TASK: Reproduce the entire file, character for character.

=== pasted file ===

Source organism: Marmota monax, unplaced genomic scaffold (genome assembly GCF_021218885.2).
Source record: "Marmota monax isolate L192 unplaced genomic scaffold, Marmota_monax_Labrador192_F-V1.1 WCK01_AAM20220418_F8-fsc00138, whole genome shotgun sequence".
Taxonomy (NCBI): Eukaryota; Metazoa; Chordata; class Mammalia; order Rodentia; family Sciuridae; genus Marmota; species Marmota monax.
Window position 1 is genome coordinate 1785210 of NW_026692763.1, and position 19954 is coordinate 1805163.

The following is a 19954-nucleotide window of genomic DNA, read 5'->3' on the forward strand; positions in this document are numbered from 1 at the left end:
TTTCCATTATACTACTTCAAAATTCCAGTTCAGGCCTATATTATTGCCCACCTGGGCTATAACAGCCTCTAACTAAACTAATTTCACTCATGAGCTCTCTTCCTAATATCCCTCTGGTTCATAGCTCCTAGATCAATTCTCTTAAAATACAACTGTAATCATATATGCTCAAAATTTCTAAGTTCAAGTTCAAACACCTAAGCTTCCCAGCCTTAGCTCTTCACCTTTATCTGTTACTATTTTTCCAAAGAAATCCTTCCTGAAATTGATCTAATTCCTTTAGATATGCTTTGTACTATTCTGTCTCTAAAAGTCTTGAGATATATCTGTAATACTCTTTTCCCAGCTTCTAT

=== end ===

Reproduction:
Source organism: Marmota monax, unplaced genomic scaffold (genome assembly GCF_021218885.2).
Source record: "Marmota monax isolate L192 unplaced genomic scaffold, Marmota_monax_Labrador192_F-V1.1 WCK01_AAM20220418_F8-fsc00138, whole genome shotgun sequence".
Taxonomy (NCBI): Eukaryota; Metazoa; Chordata; class Mammalia; order Rodentia; family Sciuridae; genus Marmota; species Marmota monax.
Window position 1 is genome coordinate 1785210 of NW_026692763.1, and position 19954 is coordinate 1805163.

The following is a 19954-nucleotide window of genomic DNA, read 5'->3' on the forward strand; positions in this document are numbered from 1 at the left end:
TTTCCATTATACTACTTCAAAATTCCAGTTCAGGCCTATATTATTGCCCACCTGGGCTATAACAGCCTCTAACTAAACTAATTTCACTCATGAGCTCTCTTCCTAATATCCCTCTGGTTCATAGCTCCTAGATCAATTCTCTTAAAATACAACTGTAATCATATATGCTCAAAATTTCTAAGTTCAAGTTCAAACACCTAAGCTTCCCAGCCTTAGCTCTTCACCTTTATCTGTTACTATTTTTCCAAAGAAATCCTTCCTGAAATTGATCTAATTCCTTTAGATATGCTTTGTACTATTCTGTCTCTAAAAGTCTTGAGATATATCTGTAATACTCTTTTCCCAGCTTCTAT